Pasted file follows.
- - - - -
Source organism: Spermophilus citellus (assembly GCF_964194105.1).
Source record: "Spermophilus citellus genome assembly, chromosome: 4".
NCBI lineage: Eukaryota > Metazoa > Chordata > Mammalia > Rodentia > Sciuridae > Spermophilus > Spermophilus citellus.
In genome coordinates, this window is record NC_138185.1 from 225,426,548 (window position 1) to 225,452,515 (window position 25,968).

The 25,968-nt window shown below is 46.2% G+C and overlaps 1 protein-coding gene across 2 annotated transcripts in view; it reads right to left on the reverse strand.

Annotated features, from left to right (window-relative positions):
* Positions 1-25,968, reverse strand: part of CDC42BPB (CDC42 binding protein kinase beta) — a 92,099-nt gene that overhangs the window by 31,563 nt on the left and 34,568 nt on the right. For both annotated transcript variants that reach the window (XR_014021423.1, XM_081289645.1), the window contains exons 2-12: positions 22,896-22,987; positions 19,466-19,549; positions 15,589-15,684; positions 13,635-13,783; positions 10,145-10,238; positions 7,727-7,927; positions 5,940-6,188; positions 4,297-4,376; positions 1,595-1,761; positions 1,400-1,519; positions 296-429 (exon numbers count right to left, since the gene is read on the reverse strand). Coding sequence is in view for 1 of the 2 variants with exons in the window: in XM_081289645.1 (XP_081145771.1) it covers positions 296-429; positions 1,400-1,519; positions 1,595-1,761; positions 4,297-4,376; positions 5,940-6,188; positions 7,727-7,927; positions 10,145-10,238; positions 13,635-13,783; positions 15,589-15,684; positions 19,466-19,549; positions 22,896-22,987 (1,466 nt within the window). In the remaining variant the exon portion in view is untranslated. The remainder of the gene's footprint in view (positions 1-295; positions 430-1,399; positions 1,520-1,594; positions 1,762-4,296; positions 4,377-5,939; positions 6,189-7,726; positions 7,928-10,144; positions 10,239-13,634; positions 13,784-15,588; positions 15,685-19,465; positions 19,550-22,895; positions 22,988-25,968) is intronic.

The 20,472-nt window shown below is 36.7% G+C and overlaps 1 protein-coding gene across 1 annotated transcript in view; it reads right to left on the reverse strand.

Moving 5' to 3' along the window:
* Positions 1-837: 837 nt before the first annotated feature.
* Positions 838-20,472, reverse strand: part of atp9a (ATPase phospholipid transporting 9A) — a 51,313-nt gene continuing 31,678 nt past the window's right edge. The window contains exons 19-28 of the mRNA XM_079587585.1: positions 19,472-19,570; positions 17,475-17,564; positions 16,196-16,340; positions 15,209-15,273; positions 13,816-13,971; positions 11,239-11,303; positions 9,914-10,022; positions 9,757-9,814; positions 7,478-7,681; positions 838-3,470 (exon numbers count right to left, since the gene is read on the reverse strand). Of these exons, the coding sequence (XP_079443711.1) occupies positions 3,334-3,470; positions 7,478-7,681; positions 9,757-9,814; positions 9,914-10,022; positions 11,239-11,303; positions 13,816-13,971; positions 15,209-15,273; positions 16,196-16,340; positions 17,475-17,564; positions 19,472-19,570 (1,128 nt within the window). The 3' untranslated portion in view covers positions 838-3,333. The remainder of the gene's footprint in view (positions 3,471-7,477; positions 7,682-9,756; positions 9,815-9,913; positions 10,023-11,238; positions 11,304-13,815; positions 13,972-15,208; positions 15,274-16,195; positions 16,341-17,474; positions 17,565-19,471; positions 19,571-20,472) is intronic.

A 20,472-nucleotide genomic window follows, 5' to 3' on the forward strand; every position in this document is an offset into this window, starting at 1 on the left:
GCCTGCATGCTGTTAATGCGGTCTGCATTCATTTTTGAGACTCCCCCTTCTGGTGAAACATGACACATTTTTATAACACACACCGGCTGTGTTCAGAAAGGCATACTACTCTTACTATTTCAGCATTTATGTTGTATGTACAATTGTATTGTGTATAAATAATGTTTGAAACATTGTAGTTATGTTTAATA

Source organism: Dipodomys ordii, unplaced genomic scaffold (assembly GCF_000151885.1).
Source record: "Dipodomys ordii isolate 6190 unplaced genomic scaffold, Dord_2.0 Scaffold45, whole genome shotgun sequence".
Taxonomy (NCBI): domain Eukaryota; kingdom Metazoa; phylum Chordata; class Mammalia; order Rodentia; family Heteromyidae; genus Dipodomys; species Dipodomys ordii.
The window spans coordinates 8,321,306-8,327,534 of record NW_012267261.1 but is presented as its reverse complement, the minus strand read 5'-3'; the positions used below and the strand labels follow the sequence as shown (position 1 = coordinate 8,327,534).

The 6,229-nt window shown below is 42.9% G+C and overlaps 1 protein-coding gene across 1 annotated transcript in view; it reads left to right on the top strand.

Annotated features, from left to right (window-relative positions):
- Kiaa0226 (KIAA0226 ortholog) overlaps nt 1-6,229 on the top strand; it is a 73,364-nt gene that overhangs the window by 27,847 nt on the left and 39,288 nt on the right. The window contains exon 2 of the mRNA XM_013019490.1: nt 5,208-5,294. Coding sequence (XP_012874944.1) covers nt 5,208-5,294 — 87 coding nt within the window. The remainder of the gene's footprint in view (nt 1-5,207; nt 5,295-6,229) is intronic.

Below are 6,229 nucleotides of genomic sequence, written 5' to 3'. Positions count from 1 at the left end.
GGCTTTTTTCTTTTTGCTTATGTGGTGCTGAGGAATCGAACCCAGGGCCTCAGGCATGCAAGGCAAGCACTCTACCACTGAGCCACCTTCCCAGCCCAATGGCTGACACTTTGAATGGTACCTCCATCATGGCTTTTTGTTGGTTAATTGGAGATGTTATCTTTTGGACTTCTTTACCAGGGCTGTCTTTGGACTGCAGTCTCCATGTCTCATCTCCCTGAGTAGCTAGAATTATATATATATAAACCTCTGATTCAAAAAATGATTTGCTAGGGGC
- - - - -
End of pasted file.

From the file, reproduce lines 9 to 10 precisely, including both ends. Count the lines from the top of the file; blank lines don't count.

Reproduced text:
Moving 5' to 3' along the window:
* Positions 1-837: 837 nt before the first annotated feature.